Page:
Linklaters sues Gianni after being hit with Credit Suisse-Parmalat writ

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  • Lawyers suing lawyers...this is a Kodak moment, a MasterCard 'Priceless' commercial and a Hallmark occasion...It doesn't get any better.
    Good luck to Links for trying to sue an Italian firm on their home soil...now that's strategy folks!!! All you aspiring lawyers take note!
    Talk about a litigation food chain...Credit Suisse sues Links then Links sues Gianni...

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  • If the advice was given here then Links will have a good argument to have the hearing here. Thats if it gets to court. Does anyone know when a firm of this standing last sued another? Did it settle? That has to be preferable to a lengthy and frankly embarrassing court battle

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  • It's ungentelmanly - not the fact that they are suing another major law firm, but the fact that they are suing other lawyers personally.

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  • Presumably Gianni, being a very proud Italian firm, will fight this to the end - if it's in the Italian courts this could take about five years to even get a first judgment. Even if there is some ruling in Links' favour, will the Italian firm's PI insurer cough up the £100m+ in dough? Presumably too, they will want to fight this every step of the way too. This will run and run.

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  • So Gianni will want to fight and Links will want to settle. It will costs them £100m in PI cover and then all partners will end up paying for it.
    It is a radical step to take, one which could end up costing both firms dear

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  • I agree, suing the other lawyers personally (including a former associate, who is hardly going to be a fount of recovery even were negligence ultimately proven) is not appropriate or warranted. Previous coverage did not indicate that CS was suing Simon Firth personally, only that it was suing Linklaters, so I don't see why Links could not extend the same courtesy to its own advisers. I hope other foreign law advisers to Links watch this action very closely and, at the very least, amend their engagement letters appropriately going forward to exclude the imposition of liability on individuals.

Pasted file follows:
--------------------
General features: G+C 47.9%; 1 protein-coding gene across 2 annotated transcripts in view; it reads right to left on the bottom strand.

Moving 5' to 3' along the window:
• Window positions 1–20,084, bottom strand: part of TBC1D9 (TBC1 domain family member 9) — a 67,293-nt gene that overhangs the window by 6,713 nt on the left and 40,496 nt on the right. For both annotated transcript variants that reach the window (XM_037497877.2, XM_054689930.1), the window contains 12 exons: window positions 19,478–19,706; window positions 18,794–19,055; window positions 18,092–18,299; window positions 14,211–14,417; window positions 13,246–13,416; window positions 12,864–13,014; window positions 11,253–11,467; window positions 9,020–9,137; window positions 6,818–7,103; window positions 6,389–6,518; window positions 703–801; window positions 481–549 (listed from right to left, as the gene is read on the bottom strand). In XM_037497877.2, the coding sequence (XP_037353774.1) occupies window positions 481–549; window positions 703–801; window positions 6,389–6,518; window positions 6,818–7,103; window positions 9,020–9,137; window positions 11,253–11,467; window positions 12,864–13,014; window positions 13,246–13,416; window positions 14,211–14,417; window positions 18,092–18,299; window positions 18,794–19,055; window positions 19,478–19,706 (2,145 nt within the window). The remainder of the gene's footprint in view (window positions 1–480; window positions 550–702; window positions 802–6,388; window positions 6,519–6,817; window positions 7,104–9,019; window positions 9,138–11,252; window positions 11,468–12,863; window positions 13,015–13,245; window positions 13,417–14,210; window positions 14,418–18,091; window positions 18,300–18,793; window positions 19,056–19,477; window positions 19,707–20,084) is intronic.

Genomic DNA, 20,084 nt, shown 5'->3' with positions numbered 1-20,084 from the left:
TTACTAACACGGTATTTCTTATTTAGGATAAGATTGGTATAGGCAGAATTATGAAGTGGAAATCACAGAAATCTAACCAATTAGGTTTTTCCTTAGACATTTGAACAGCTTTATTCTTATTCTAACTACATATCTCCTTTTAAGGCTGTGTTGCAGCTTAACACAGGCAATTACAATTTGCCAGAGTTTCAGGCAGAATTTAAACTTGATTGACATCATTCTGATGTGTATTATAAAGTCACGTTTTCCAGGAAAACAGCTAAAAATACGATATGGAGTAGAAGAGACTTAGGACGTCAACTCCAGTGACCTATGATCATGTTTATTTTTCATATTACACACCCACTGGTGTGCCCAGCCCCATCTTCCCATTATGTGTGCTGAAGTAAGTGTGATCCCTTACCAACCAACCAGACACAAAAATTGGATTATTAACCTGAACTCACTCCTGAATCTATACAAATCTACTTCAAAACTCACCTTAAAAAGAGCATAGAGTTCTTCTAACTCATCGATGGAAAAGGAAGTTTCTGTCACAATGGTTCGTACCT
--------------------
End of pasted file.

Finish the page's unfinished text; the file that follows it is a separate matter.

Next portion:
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  • A few points to note. The article refers to named legal "representativs" and not parties to the claim. Links are not suing Gianni on their home soil - it's a claim issued in the High Court. In any event, this looks like a protective claim in the event that the Italian advice was wrong. Not a question of being ungentlemanly; just a sensible approach to protect its position.

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  • If there is smoke there is fire. CS didn't make its decision lightly. Lawyers being sued personally, who cares - law is a brutal game, and the lawyers themselves have created the milieau. So lets not shed tears for those that have created the brutal environment.

    CS, when they hire a 'brand name' are hiring such a firm as part of a CYA exercise. If firm XYZ screws up, then whoever hired them is blamed for not hiring the 'brand name'. If the 'brand name screws up nobody at CS gets fired because the observation is 'Well we did hire a magic circle firm'. This might mean two things: (i) CS might not have hired the best firm for the job and (ii) 'brand name ' is offering itself as comfort to the client, in effect saying 'no one will blame you' if you hire us'.

    That was the bargain that was struck. Did anyone here read Freakonomics? Sorry, the reference to Freakonmics was a bit glib (but still fun to write).

    As to the associate, the reason he is sued is for the purpose of turning him in exchange for a settlement.

    This could be fun to watch.

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  • "Good luck to Links for trying to sue an Italian firm on their home soil...now that's strategy folks!!! "

    Article says "High Court". So it will be up to the English court to decline jurisdiction, if challenged. Given the intellectual poverty of the Italian legal system I doubt it will.

    "It's ungentelmanly - not the fact that they are suing another major law firm, but the fact that they are suing other lawyers personally."